The story was a funny and a light read, which was nice for a change (between the more serious stories - though I always have to laugh at times when listening to the Elder Sign podcast itself). I think earlier there was mention of the idea to spend a thematic episode on humor in weird fiction (which indeed isn't the most obvious thing; maybe I'm mistaken?).
Accidentally I bought Blustery Day (e-book) when looking for The Ereshkigal Working, and read that one too, not knowing it too had been discussed on Elder Sign. I had a hard time to find The Ereshkigal Working, but found it in (an e-book version of) the sorcery-anthology 'The Way of the Wizard' (ed. John Joseph Adams), which also contain some other well known writers, like Neil Gaiman, George R.R. Martin and Ursula LeGuin. After reading the two Jonathan L. Howard stories I'm very curious about his novels. Seems like a lot of fun and necessary distraction from the more black and serious (weird) stories.
My own first amateur essay writing was about the films by Romero, how to interpret them, and how The Day of the Dead in my eyes was one of the most undervalued zombie movies. The zombie(apocalyps)-subgenre stays interesting and I can imagine it is one of the most researched horror subgenre (next to vampire stories and Frankenstein/golem ones). There certainly are more weird zombie stories (like those by Robert E. Howard, and I remember a zombie story by August Derleth), so there's also a possibility for a thematic episode on that ;-)
I thought this story was fine, although I much preferred The Blustery Day. I think the beginning and end just left me feeling a bit flat compared to what came between. I accept Glenn's point about short stories starting in media res, but personally I could have done with a bit more build up for this one to explain what was going on. Maybe it was more a lack of motivation on Cabal's part beyond just looking for body parts. Maybe book-ending with shifting perspectives could have helped a bit. I don't know. And the ending just felt like a cop-out. Completely unsatisfying really. I think it would have been better if there had actually been a solution to the Ereshkigal working and we got to see Cabal do some actual magic.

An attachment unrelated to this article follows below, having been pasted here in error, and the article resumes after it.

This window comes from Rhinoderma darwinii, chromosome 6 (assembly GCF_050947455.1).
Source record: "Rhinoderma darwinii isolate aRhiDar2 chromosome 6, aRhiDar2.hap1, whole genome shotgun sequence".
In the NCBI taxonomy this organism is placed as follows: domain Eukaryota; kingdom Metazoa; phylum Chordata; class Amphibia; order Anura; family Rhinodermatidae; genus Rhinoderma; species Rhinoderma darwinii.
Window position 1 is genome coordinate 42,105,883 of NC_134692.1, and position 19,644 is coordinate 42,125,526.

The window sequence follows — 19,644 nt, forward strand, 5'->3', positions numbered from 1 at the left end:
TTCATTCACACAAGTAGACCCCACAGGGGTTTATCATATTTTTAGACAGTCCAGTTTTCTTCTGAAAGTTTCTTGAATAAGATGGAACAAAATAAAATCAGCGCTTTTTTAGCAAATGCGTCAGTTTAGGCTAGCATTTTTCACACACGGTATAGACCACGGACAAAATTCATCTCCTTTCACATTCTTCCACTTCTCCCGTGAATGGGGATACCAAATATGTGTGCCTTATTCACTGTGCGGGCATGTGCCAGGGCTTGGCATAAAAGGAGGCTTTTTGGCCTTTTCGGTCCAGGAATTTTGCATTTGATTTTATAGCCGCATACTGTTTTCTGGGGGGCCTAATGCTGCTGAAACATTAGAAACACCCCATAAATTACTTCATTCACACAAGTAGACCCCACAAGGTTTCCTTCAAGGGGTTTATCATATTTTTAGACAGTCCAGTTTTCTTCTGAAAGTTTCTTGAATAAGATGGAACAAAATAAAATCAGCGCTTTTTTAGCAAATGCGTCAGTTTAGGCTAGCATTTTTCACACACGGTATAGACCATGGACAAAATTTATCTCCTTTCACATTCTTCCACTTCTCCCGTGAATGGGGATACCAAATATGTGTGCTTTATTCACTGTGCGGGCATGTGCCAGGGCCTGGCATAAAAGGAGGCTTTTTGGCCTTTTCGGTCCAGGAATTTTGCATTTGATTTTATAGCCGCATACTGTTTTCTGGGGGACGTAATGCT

All that said, I enjoyed the rest of the story. I like Johannes Cabal as a protagonist, and I like Howard's story-telling style (very British and very reminiscent of Pratchett in particular), so I too would like to get round to the novels one day.
Wonderful on all counts! There was a time in grad school when I could make sense of Dutch (if not appreciate subtleties and beauty) so I'm going to have a go at this!
"We should have said so on the air so that others could track the story down." Don't apologize - you can't think of everything ;-)
"And don't forget Dr. Herbert West!" Or is it in the Frankenstein vein? Maybe Frankenstein/golem and zombie narratives belong together?
My Romero essay is from 2005 (so I'm not responsible for what my former me said and thought back then, haha). It's written in Dutch though, but can be found here: https://dolfwagenaar.nl/wp-content/uploads/2020/04/Recensies-voor-2019.pdf (page 77).
(By the way, I've translated my first weird tale using Deepl - right now, two native speakers are proofreading it. When I think it's good enough, I will send it to you.)
Yes, that's where we read it, too! We should have said so on the air so that others could track the story down. Let us know if you read anything in that collection that you think we should cover.
And don't forget Dr. Herbert West!
If you'd like to share a link your Romero essay, please do!